Use of tobacco by reenactors.

johan_steele

Regimental Armorer
Retired Moderator
Joined
Feb 20, 2005
Location
South of the North 40
Like the Army today they smoked a lot of tobacco. They said of Grant that he smoked a pipe but because they only issued cigars to officers he became a cigar smoker-CREDIT HIGH TIDE
Cigars weren’t issued. Officers purchased their own tobacco just like the enlisted men.

Tobacco was grown throughout the country with it grown as far north as Minnesota and Michigan.

NC tobacco came to be highly prized by anyone who tried it.
 

FedericoFCavada

First Sergeant
Joined
Jan 27, 2015
Location
San Antonio, Texas
I used to smoke cigars every now and then. For skirmishing there's no smoking permitted what with black powder and all. For 1830s living history I got a cheap clay pipe and after tons of searching got some minimally-processed tobacco "rope" or twist tobacco, and cut of hunks/ pieces to smoke in the pipe. Usually I'm in a setting that frowns on tobacco use, so I have an empty pipe. At other times, I get to feeling self conscious what with impressionable youngsters and so on, so then I squirrel my pipe away from out of view. Then the tobacco dries out and I have to search long and hard for something appropriate....

I have never ever chewed tobacco... Perhaps I might give it a try, even if it is such a repellent habit. Certainly Swedish peasants used to mix up and chew "snus" and today the practice persists in contravention to EU wishes. Even women use "snus" although it is thought to be a rather rustic custom, unless I'm mistaken.

In early 19th century Cuba women would sometimes smoke hand-rolled cigarettes using ornate little tongs, perhaps a bit like some gargantuan "roach clips" one might encounter in a so-called "head shop." Cigar bands, similarly, were so that gentlemen wearing gloves would not stain their fingers with the wrapper of tobacco leaf. Historically, the Dutch and French and English were all avid pipe smokers. Iberians and Spanish America smoked cigars of various sizes. The Peninsular War is supposed to have led to the diffusion of the cigar to the rest of Europe. The 19th century is almost unimaginable without cigars. In Cuba, only a black woman would ever smoke a cigar, but men of all social classes certainly did. In the United States, chewing tobacco and smoking were both very popular, and as noted above, many northerners and mid-westerners were startled to observe southern women chewing tobacco.
 

111thNYSV

Corporal
Joined
Jul 23, 2019
Location
Rochester NY
I did the chewing tobacco thing for about 2 years. Picked it up in the police academy and got to chewing from there. Chewed Redman. Then one night on a midnight shift I started to doze off and my head tilted back and down my gullet the tobacco went. That immediately woke me up and I became sick. I gave it up that night as it was an eye opener as it was getting to the point of putting it in during the morning and chewing all day until I went to bed. I don't miss it.
 

Mrs. V

2nd Lieutenant
Joined
May 5, 2017
I know that pipes and cigars are “period correct”..but honestly, I am not always going to enjoy your company if you are smoking. Especially if there is no breeze.

And if you are going to smoke a cigar, buy quality. Carry it in a period case. And ask your fellows if they mind if you smoke..and yeah that phrase has been around.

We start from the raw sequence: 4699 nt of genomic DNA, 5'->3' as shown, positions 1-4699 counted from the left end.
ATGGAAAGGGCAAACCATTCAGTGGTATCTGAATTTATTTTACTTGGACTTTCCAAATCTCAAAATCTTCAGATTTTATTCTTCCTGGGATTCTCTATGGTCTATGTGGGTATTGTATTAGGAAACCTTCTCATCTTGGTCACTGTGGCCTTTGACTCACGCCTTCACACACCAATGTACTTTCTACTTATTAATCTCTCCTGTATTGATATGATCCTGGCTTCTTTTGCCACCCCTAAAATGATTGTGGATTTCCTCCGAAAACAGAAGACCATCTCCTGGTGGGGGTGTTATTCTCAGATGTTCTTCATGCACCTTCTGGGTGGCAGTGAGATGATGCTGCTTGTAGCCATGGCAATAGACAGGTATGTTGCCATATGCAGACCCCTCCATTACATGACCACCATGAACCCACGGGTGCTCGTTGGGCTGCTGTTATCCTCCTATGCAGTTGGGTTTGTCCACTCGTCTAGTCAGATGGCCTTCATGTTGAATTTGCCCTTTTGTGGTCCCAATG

And just to be that Debbie downer..my Mom had bladder cancer as a result of her smoking. She is currently cancer free, but our friend, who only smoked for a short time is looking at losing his bladder entirely, because of his cancer.

Ya‘ll are such good people, I’d hate to lose you. I love all the information I glean from this site, everyday. And I would miss you if you were gone.
 

8thFlorida

First Sergeant
Joined
Nov 27, 2016
I used to smoke cigars every now and then. For skirmishing there's no smoking permitted what with black powder and all. For 1830s living history I got a cheap clay pipe and after tons of searching got some minimally-processed tobacco "rope" or twist tobacco, and cut of hunks/ pieces to smoke in the pipe. Usually I'm in a setting that frowns on tobacco use, so I have an empty pipe. At other times, I get to feeling self conscious what with impressionable youngsters and so on, so then I squirrel my pipe away from out of view. Then the tobacco dries out and I have to search long and hard for something appropriate....

I have never ever chewed tobacco... Perhaps I might give it a try, even if it is such a repellent habit. Certainly Swedish peasants used to mix up and chew "snus" and today the practice persists in contravention to EU wishes. Even women use "snus" although it is thought to be a rather rustic custom, unless I'm mistaken.

In early 19th century Cuba women would sometimes smoke hand-rolled cigarettes using ornate little tongs, perhaps a bit like some gargantuan "roach clips" one might encounter in a so-called "head shop." Cigar bands, similarly, were so that gentlemen wearing gloves would not stain their fingers with the wrapper of tobacco leaf. Historically, the Dutch and French and English were all avid pipe smokers. Iberians and Spanish America smoked cigars of various sizes. The Peninsular War is supposed to have led to the diffusion of the cigar to the rest of Europe. The 19th century is almost unimaginable without cigars. In Cuba, only a black woman would ever smoke a cigar, but men of all social classes certainly did. In the United States, chewing tobacco and smoking were both very popular, and as noted above, many northerners and mid-westerners were startled to observe southern women chewing tobacco.
A cigar and even chewing tobacco is an effective stimulant so you can see why many of the laboring class used it.
 

7thWisconsin

Sergeant Major
Joined
Nov 21, 2014
For those of us old enough to remember them, Marsh Wheeling cigars were made by the same process they were in the 1840s. The only difference between a modern one and an original was that the modern ones were square from being pressed into boxes. They were a bit of a harsh smoke. I think, honestly, the gas station variety called ¨backwoods¨ is a pretty close approximation.